(Source: State Hygienics Laboratory)

Study finds dangerous blood-lead levels

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A recent study done at the UI State Hygienic Laboratory found high blood-lead levels in one in five Iowa newborns.

By Paige Schlichte
paige-schlichte@uiowa.edu

A recent study done at the University of Iowa’s State Hygienic Laboratory found high lead levels in blood from 1 in 5 Iowa newborns in a test of more than 2,300 infant blood samples taken from 2006-08.

Donald Simmons, the manager of the Iowa Laboratory Facilities in Ankeny and coauthor of the study, said researchers were approached by Audrey Saftlas, a UI professor emeritus of epidemiology, to conduct the study because there was not a lot of research in the area.

The Hygienic Lab screens newborns for inherited diseases, but these newborn screenings do not normally include routine testing for lead levels.

“When a pregnant woman is exposed to lead, the lead can travel through the placenta into the baby’s blood stream,” Simmons said. “Lead mimics calcium, which plays a role in how your brain communicates, so we can see some drops in IQ and problems in cognition in babies and children with high blood-lead levels.”

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Because lead is similar to calcium, the body stores lead in the bones, meaning it is eliminated very slowly from the system.

“Children are especially vulnerable because this is the time when their brains are developing,” Simmons said.

The results of the study indicated 1 in 5 Iowa newborns’ blood-lead levels exceeded 5 micrograms of lead per deciliter of blood, the action level set by the Centers for Disease Control and Prevention.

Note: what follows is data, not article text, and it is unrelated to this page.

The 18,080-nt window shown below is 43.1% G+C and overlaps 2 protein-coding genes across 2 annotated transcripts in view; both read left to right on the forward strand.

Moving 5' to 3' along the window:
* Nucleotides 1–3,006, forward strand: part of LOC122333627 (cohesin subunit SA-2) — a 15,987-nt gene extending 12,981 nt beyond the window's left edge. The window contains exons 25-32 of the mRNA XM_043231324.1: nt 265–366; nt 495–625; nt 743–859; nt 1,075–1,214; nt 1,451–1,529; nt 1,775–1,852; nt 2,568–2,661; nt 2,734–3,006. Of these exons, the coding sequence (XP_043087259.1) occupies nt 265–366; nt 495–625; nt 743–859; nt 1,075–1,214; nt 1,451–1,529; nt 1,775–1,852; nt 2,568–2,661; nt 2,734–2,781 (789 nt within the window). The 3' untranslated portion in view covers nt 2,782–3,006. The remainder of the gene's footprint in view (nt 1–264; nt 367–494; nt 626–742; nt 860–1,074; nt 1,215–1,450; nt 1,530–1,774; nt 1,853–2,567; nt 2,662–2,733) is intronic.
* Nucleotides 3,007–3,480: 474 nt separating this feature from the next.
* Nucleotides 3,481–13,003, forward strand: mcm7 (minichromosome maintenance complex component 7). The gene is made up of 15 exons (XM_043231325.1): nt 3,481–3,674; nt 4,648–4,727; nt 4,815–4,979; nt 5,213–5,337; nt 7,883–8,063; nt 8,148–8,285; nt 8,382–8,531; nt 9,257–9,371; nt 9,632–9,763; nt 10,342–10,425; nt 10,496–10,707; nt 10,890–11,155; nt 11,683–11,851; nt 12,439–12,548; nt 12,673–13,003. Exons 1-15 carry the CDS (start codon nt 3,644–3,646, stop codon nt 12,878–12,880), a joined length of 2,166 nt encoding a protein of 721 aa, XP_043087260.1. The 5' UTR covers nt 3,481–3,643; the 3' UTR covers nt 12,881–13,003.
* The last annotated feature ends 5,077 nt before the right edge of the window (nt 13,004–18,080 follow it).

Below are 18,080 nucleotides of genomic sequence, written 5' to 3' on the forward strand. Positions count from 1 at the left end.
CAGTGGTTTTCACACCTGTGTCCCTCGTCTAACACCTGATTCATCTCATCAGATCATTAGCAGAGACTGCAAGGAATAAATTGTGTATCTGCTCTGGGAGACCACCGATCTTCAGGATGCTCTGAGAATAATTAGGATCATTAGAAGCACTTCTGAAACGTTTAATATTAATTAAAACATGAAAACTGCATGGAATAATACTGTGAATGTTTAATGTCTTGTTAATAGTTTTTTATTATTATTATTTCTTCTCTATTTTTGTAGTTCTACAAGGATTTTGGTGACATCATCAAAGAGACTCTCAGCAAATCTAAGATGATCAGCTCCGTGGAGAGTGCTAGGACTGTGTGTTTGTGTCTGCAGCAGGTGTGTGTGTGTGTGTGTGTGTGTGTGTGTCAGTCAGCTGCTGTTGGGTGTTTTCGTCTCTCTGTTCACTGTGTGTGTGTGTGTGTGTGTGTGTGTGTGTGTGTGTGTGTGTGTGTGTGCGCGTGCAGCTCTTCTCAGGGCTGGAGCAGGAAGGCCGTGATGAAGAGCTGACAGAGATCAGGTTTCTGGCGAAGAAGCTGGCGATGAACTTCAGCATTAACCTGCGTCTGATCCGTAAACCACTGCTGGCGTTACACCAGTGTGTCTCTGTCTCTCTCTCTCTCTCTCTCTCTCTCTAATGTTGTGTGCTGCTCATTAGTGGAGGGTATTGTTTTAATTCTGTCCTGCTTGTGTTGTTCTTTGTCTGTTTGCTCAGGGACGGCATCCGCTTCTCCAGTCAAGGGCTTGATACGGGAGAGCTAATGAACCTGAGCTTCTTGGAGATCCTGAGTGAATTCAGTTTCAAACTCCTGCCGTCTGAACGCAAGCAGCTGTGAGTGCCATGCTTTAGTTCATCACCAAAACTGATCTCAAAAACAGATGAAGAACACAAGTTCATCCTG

Margaret Carrel, a UI assistant professor of geographical and sustainability sciences, stressed there is no amount of lead in the blood considered safe, but this action level is the point at which treatment should be sought.

“We only had the zip code where the mother lived and the lead level in the baby’s blood,” Carrel said. “The interesting thing is, we found equal numbers of urban and rural children with these levels that exceeded the CDC action level.”

Carrel said people tend to classify this as an urban problem, which could mean those in rural areas do not take precautions as actively as they should.

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“Lead is ubiquitous; it’s everywhere,” Simmons said. “Blood-lead levels have gone down over the years once they removed it from things like paint and gasoline, but if that older paint is exposed in a home, children can still come into contact with lead.”

Lead paint is common in pre-1940s housing, but lead exposure can also have many other sources, such as clay pottery, battery plants, and even toys. A study done by Simmons in 2006 found that toys made in China were loaded with lead.

Brian Wels, a Hygienic Lab environmental specialist and coauthor of the study, said another main source of lead is pipes in older housing.

“Even if the lead piping is removed from the house itself, the pipeline to the house that is buried in the street could still be lead,” Wels said.

Carrel said a challenge to solving the issue is that not every person has access to fixing the problem.

“The problem that you see in both rural and urban areas is that different people have different agencies to be able to do things, such as test paint for lead, re-pipe their house, or test their water for lead,” Carrel said. “There’s knowing you’re at risk, but being able to do something about it is not something that everyone can do.”

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